Reviewed by Tilda Bostwick for the Fringe Festival
There is something about a one-man-show that lets the absolute passion of the performer shine. This began with a passing remark about Tayo Aluko's similarity to Robeson, leading Tayo to write a show in 2007 which has been honed and performed since then.
Robeson is a forgotten hero and through spoken word and song, through speeches, articles, facts and innuendo, Tayo Aluko embodies the incredible Paul Robeson like a beacon of light.
Robeson, born in 1898 was a star athlete, the only black man in his college. He was a lawyer until he became famous, thanks to his ambitious wife and manager Essie, performing concerts, theatre then films worldwide. He was particularly popular in England where he toured extensively. Robeson was a juggernaut - as well as acting and singing he was a musicologist, learnt 25 languages and was highly politicised for his support of worker and black rights. His affinity with communists and trade unionists had him branded un-american and a Communist, with his passport revoked for 9 years. Still, he lived till he was 77 and even visited NZ in 1960.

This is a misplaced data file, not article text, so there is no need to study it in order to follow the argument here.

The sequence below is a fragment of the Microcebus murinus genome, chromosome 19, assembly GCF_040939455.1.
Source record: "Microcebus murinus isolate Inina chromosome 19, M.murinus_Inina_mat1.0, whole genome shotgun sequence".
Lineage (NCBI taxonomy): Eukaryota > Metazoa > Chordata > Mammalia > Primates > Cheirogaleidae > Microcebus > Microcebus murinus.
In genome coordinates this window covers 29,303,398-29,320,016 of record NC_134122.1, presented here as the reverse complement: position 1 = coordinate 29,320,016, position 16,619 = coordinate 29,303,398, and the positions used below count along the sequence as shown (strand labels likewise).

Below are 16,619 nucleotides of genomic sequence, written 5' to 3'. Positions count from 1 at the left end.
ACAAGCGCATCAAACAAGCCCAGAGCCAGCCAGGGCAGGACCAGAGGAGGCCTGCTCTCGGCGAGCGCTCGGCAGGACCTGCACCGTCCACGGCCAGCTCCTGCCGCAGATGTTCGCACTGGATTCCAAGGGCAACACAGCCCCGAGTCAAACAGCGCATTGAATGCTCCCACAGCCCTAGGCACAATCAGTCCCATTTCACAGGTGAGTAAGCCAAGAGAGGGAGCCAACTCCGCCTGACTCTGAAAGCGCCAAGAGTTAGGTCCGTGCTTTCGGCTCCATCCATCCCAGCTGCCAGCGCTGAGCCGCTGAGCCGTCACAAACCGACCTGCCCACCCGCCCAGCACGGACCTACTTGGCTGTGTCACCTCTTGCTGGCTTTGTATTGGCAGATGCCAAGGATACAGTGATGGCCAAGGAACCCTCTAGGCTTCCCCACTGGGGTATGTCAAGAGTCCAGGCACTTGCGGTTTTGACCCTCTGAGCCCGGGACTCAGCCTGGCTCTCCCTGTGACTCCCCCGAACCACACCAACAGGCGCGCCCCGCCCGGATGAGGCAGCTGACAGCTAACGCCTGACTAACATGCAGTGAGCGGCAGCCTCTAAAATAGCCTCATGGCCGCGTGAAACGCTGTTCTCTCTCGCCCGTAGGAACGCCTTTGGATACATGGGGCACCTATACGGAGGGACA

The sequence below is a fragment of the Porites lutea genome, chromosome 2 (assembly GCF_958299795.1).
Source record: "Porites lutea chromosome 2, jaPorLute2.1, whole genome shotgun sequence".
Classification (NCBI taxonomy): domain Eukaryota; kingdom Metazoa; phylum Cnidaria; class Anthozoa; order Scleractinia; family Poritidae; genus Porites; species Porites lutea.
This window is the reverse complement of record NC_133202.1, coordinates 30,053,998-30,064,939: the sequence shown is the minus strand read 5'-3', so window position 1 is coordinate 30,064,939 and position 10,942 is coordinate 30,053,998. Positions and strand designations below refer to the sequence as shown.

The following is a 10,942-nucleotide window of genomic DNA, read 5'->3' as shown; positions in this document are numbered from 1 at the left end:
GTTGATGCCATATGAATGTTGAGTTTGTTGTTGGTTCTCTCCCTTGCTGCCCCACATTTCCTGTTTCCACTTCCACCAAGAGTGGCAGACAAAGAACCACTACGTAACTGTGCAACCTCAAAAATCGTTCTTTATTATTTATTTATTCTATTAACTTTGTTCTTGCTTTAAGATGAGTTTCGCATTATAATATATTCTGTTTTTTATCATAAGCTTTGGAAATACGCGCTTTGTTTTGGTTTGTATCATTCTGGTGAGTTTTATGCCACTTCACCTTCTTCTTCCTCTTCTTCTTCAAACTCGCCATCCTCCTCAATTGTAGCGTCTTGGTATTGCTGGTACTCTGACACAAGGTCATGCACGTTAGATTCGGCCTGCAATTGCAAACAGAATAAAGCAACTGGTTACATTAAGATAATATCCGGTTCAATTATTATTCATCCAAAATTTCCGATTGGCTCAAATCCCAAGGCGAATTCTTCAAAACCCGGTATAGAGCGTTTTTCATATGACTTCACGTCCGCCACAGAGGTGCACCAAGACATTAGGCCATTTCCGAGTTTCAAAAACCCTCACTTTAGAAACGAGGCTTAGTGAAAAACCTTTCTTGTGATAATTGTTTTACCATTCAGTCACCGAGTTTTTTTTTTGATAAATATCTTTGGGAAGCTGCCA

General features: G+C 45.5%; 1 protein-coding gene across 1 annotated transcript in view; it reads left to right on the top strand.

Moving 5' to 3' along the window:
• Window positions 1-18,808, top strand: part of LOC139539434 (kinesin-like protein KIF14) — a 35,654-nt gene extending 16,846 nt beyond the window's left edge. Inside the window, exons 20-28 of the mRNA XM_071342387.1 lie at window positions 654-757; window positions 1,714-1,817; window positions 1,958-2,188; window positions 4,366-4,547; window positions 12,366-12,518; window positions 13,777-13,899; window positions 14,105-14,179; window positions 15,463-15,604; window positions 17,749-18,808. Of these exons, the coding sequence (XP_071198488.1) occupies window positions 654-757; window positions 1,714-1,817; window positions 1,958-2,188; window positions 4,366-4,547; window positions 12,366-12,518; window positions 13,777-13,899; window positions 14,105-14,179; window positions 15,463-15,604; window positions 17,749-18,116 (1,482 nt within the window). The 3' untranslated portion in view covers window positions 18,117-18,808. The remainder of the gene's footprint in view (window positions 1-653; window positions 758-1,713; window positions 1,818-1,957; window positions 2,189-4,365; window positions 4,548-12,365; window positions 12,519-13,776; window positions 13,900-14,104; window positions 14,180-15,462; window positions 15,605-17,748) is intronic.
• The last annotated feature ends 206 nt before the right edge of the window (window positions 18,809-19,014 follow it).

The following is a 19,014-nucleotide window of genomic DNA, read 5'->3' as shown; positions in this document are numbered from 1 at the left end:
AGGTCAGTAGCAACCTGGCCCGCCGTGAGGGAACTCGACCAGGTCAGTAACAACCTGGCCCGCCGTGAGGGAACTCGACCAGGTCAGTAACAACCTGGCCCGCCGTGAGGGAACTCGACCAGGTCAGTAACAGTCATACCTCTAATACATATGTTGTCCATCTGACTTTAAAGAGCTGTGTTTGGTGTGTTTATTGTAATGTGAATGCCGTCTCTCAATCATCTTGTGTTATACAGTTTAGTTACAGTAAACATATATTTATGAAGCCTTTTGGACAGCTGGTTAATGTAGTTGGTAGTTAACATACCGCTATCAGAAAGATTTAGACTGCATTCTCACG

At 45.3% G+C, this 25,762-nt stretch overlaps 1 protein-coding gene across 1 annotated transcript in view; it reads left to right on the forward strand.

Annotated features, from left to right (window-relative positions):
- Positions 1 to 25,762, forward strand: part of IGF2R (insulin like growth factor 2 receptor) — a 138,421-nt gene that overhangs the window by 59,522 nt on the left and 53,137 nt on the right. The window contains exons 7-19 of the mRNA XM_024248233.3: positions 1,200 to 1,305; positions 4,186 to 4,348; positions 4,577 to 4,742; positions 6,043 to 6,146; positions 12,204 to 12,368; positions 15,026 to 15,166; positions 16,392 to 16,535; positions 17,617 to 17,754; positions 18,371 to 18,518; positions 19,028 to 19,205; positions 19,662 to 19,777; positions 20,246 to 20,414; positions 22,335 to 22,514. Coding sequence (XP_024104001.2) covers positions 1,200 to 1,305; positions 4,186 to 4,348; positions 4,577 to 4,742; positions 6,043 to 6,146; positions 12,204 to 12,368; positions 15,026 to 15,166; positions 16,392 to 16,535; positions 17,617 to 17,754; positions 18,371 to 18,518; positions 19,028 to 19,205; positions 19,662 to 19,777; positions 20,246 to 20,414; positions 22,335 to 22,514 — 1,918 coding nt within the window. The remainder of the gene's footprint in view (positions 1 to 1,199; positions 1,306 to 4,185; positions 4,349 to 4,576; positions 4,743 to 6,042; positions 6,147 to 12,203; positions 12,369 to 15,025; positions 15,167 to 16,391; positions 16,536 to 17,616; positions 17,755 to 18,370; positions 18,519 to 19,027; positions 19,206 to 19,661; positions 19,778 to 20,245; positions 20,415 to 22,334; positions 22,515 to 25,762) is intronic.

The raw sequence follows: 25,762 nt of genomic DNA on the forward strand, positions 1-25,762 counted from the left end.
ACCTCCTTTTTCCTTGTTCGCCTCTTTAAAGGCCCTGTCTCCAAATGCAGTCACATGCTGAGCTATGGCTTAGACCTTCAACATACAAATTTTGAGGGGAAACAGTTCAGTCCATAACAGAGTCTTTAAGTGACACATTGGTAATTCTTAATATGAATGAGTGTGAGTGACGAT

This is a wonderful show, highly recommended, entertaining and inspiring with brilliant accompaniment by pianist Julian Raphael and the incredible victorian venue 'The Moorings' adds a magnificent air to the story.
Visit www.fringe.co.nz for performance details. On until 1 March 2015 in Wellington.